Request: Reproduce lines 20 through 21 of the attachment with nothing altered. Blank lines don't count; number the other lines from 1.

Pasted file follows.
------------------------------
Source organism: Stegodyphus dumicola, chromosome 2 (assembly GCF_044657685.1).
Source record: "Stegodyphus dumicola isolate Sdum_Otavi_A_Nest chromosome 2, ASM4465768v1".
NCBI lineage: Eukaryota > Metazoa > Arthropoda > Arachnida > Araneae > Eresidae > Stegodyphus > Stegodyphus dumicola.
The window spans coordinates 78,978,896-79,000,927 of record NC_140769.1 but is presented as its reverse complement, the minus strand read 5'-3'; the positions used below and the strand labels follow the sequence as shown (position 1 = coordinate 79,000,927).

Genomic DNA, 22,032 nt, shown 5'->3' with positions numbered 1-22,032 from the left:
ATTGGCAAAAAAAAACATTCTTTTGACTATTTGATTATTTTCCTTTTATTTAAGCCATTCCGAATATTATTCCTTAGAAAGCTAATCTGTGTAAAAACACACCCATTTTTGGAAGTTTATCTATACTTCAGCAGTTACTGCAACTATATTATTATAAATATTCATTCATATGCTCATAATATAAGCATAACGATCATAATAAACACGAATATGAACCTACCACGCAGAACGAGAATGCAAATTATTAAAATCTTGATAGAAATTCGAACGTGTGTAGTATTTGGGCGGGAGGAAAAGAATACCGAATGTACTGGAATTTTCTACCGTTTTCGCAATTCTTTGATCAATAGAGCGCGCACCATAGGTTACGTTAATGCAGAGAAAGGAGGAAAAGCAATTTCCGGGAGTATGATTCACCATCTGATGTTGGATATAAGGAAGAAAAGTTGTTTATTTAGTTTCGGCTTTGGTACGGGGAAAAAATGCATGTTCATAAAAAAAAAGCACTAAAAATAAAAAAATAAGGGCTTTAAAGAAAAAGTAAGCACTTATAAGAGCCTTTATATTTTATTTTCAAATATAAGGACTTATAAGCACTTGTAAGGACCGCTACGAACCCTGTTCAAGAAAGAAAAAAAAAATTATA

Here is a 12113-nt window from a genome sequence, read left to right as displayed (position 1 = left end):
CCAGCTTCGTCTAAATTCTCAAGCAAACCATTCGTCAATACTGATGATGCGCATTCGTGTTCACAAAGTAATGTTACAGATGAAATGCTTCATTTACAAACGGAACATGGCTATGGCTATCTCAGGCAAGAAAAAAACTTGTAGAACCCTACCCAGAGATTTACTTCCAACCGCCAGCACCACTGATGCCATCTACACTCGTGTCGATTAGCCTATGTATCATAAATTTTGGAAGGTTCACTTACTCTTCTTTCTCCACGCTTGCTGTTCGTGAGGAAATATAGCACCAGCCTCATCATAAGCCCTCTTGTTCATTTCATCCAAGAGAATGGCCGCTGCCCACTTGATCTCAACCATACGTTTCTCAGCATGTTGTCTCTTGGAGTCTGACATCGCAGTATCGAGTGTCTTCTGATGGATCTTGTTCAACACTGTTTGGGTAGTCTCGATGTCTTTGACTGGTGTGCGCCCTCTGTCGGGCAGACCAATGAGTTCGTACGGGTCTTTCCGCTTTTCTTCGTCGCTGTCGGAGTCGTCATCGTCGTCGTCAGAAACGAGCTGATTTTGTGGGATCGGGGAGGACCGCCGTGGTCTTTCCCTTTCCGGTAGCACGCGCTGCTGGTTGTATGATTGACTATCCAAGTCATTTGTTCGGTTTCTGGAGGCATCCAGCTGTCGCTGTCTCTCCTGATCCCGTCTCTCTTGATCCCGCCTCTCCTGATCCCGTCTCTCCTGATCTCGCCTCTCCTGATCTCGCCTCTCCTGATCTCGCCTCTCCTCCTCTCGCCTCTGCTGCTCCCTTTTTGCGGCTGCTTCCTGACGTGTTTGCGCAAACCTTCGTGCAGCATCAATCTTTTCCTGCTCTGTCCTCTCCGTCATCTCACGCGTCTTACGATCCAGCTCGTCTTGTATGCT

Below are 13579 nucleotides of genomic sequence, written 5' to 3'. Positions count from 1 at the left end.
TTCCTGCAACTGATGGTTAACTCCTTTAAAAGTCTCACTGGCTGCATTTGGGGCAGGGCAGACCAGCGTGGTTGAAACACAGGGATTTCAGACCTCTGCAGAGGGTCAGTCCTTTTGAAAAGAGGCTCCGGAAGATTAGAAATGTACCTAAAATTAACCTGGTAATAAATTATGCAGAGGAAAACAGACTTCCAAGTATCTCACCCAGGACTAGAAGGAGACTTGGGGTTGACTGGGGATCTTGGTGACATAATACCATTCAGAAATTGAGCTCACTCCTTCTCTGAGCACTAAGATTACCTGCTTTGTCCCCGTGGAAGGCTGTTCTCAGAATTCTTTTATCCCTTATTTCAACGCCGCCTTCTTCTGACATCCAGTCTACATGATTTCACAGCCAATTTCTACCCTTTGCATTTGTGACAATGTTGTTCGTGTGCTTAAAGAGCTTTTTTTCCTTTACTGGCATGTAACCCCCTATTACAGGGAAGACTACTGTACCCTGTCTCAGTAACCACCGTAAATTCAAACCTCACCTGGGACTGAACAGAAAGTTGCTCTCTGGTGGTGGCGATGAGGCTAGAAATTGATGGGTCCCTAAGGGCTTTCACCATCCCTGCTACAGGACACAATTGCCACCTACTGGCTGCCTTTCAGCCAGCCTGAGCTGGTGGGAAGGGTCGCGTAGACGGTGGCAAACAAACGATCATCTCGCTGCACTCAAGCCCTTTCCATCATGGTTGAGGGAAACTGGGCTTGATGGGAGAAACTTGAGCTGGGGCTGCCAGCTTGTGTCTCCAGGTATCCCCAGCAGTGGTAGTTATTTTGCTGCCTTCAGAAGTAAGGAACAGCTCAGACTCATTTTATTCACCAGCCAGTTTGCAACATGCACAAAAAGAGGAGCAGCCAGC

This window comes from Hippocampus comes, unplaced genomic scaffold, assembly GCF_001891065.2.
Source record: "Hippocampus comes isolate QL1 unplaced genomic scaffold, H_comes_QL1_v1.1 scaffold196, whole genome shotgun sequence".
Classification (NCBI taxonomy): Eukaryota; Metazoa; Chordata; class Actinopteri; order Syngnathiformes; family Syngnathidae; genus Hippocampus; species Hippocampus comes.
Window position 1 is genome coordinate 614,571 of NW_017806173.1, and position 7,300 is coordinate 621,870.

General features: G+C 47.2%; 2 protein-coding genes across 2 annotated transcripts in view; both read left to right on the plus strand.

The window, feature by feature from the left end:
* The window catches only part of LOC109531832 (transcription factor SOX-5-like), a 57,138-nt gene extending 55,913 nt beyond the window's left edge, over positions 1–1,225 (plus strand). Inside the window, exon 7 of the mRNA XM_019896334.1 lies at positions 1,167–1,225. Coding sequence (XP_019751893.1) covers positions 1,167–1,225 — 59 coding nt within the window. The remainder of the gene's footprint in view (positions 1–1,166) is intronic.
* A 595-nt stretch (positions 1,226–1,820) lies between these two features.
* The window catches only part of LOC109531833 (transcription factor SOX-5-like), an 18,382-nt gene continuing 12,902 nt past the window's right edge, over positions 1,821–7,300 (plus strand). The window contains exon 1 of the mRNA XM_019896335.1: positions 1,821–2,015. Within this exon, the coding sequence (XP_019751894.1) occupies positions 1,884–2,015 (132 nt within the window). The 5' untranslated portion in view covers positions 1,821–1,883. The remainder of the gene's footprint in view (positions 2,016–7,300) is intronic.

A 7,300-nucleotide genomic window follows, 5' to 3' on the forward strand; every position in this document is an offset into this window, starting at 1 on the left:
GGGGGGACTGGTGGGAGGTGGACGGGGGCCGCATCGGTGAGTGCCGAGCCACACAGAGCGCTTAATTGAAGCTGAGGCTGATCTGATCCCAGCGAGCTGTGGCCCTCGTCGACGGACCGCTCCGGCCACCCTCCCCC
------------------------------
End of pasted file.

A 7,300-nucleotide genomic window follows, 5' to 3' on the forward strand; every position in this document is an offset into this window, starting at 1 on the left:
GGGGGGACTGGTGGGAGGTGGACGGGGGCCGCATCGGTGAGTGCCGAGCCACACAGAGCGCTTAATTGAAGCTGAGGCTGATCTGATCCCAGCGAGCTGTGGCCCTCGTCGACGGACCGCTCCGGCCACCCTCCCCC